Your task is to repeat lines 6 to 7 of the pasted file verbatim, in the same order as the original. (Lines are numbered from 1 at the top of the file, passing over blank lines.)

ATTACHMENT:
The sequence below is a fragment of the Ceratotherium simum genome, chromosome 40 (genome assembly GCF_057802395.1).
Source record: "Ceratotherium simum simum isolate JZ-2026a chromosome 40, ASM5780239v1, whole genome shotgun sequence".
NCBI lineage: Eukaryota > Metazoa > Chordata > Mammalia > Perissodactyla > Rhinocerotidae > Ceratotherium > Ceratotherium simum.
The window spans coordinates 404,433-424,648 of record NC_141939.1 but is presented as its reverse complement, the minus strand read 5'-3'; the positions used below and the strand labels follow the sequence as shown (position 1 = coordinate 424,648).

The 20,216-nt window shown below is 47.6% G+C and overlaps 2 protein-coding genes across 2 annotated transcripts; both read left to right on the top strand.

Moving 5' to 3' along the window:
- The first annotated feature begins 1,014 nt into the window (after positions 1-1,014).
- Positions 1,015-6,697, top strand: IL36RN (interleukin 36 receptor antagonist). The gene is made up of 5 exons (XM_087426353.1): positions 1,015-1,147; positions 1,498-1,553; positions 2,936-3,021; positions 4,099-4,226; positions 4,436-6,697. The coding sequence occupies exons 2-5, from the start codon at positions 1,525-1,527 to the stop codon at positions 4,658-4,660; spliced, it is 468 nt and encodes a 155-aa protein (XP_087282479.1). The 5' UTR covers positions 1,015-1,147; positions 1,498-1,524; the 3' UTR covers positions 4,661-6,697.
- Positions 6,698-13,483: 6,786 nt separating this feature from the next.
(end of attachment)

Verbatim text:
Moving 5' to 3' along the window:
- The first annotated feature begins 1,014 nt into the window (after positions 1-1,014).